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What is the Child & Dependent Care Credit?
Finances play a factor in most of our decisions, especially when it comes to making choices about child care and early childhood education. One factor to keep in mind when it comes to these decisions is how these choices will affect your tax return. The Child and Dependent Care Credit is a tax break designed to “give back” some of the money you spend on caring for a child — or someone else in your household who cannot care for themselves — while you work. Here is a breakdown of how the credit works and what the requirements the IRS uses to qualify this care.
Child & Dependent Care Credit: Basic Requirements
The first requirement you must meet to earn the Child and Dependent Care Credit is that you must have earned income, clarified as money earned from a job, and you must have paid for the care so that you could work or look for work. However, full-time students and parents unable to care for themselves also qualify, even if they don’t receive any income. Also, if you’re married, you must file jointly to receive this credit.
The Types of Child Care That Qualify
Fundamentally, you qualify for the Child and Dependent Care Credit if you paid for someone to care for someone who could qualify as a dependent in your household. But there are some nuances built into that. To understand the types of care that qualify, we must first breakdown two things: who qualifies to receive the care and who qualifies to give the care.
Those who qualify to receive this care are those claimed as a dependent on your tax filing or who can’t take care of him or herself. They also must have lived with you for at least half of the year by the end of the year. This includes your spouse or relative with physical or mental disabilities and children who are under the age of 13.
To understand who is qualified to give care under the Child and Dependent Care Credit, it’s easier to understand who isn’t qualified. The person giving care to your dependent cannot be: your spouse, anyone listed as a dependent on your tax return, your own child age 18 or younger, or a parent of the child being cared for (meaning, you can’t receive credit for paying your ex-husband to care for a child you have together). To claim this credit, you must provide the name, address, and social security number (or employer identification number) of the person providing the care. The IRS has made it clear that preschool, prekindergarten, and nursery school programs are all valid forms of child care deductions.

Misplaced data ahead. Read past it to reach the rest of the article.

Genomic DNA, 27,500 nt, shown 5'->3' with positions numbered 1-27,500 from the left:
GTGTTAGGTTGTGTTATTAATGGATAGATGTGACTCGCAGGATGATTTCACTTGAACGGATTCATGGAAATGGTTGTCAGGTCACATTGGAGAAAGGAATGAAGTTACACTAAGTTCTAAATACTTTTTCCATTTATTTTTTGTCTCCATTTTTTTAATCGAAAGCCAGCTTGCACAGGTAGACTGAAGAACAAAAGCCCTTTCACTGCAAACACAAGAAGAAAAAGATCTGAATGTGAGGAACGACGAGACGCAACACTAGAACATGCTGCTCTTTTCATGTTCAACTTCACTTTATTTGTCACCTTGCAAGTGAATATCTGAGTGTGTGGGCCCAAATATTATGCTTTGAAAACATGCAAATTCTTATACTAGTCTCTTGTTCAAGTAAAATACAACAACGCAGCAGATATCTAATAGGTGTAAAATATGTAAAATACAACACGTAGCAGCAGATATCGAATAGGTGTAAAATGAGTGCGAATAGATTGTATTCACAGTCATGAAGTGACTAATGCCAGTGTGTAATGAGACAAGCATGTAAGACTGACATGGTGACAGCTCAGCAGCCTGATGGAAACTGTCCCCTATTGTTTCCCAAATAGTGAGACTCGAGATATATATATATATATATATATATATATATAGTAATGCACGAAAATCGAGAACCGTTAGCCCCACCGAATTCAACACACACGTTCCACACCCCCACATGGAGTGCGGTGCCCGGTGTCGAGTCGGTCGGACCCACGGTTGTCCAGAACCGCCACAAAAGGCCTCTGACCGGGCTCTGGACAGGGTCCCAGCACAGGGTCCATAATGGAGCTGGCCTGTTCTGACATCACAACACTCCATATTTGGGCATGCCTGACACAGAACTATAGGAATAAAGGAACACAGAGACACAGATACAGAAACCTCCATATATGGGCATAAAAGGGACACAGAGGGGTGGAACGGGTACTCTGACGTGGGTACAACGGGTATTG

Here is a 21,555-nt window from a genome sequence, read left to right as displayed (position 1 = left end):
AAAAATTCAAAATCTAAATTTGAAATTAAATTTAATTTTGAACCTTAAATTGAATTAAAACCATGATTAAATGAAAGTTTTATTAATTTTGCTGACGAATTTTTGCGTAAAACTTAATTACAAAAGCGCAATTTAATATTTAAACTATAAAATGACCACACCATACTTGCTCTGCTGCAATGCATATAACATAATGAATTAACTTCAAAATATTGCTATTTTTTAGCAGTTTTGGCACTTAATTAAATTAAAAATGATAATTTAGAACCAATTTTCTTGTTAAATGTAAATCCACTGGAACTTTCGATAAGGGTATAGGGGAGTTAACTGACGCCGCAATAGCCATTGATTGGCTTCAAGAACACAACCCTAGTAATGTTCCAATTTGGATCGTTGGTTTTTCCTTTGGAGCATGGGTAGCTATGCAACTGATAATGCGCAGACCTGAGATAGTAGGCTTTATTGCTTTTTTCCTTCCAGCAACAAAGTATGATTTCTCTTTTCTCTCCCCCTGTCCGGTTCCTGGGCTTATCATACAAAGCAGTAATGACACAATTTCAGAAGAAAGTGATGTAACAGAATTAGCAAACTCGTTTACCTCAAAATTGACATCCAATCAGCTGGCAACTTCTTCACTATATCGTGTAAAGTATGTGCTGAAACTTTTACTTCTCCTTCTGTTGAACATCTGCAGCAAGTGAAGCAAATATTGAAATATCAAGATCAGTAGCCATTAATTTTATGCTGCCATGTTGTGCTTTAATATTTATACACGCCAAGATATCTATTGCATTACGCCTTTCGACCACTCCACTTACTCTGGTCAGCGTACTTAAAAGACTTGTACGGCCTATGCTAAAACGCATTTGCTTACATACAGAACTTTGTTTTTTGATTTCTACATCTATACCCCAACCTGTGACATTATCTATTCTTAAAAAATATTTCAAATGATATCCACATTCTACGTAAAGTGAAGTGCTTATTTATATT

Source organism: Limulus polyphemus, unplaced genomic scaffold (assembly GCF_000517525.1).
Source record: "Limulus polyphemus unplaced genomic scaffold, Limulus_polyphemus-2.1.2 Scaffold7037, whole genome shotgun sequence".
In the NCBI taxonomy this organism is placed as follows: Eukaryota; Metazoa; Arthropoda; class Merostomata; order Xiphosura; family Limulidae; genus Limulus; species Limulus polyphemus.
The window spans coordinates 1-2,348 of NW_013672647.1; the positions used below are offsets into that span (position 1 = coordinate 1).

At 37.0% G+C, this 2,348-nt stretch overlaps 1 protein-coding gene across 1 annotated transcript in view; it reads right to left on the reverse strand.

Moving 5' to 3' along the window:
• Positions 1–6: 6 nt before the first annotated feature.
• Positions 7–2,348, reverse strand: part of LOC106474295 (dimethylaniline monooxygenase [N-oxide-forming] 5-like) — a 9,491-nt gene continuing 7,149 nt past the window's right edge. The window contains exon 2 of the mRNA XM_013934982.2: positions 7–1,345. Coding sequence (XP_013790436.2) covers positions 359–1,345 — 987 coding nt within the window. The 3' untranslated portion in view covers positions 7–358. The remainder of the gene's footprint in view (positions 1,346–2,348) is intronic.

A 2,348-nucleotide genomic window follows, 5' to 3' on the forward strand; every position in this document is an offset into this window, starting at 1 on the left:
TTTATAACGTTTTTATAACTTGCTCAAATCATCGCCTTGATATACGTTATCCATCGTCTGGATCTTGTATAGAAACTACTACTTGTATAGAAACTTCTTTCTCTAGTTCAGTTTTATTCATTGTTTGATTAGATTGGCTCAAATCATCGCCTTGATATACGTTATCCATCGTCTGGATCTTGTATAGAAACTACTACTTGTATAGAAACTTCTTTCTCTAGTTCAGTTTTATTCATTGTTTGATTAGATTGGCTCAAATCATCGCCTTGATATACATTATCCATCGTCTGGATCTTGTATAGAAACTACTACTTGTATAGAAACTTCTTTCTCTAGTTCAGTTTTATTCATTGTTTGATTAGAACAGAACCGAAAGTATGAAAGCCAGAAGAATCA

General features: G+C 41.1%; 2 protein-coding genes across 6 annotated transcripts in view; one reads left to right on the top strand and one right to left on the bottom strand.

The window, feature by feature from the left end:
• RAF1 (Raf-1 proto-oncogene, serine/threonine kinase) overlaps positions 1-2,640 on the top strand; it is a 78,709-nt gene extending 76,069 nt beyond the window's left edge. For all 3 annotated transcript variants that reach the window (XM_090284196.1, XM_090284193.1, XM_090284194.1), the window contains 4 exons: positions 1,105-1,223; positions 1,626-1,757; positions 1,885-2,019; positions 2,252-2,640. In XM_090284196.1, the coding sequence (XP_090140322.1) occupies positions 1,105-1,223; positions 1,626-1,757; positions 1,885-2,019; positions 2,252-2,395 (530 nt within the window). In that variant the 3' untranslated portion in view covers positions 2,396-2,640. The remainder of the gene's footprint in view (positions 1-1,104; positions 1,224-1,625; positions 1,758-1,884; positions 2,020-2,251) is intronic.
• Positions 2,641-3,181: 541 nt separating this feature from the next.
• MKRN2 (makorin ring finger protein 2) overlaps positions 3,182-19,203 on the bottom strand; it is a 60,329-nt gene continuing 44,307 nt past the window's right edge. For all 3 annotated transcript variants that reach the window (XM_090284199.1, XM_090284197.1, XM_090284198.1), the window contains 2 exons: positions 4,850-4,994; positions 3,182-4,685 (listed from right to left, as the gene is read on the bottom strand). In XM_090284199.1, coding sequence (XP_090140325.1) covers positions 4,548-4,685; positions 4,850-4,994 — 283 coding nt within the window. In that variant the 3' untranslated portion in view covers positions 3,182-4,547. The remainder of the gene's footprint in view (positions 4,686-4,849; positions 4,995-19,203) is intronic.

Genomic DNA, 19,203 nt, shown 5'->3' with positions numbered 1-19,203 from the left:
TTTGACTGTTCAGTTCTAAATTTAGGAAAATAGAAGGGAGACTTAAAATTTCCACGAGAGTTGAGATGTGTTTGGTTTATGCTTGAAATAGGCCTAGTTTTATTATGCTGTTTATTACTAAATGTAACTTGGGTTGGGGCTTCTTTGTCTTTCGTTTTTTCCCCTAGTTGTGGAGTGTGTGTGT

It’s a Credit, Not a Deduction
You’re probably familiar with deductions — common deductions people applied to tax filings include student loan interest and charitable donations. However, unlike a deduction, which reduces the amount of income that you have to pay taxes on, a credit directly reduces the amount of taxes you owe, dollar for dollar. Here’s an example. If you claim a $1,000 deduction, it might result in reducing your taxable income by $200, depending on which tax bracket you fall. However, a tax credit of $1,000 reduces the amount you pay in taxes by exactly that amount, $1,000.
How is the Credit Calculated?
If your caregiving arrangements meet all the above requirements, then the amount of money that will be credited toward your taxes will depend on how much you spend on that care. There is a cap on the total expenses you can claim each year: $3,000 for one person and $6,000 for two or more people. This tax credit is calculated by taking a percentage of your allowable expenses, however, that percentage is determined by your income level, with smaller percentages applied to higher incomes, resulting in a smaller credit. There is no upper limit on income for claiming this credit.
Rules for Divorced or Separated Parents
If you are a parent of a child but are not married to the child’s other parent, then there are some things to take into consideration before claiming the Child and Dependent Care Credit — and even before claiming your child as a dependent on your taxes. A child who qualifies for the credit can only be claimed on one tax return. A child who ends up being claimed as a dependent on tax returns filed by both divorced parents is subject to tiebreaker rules — a series of tax rules that help determine which parent gets to claim the child as a dependent.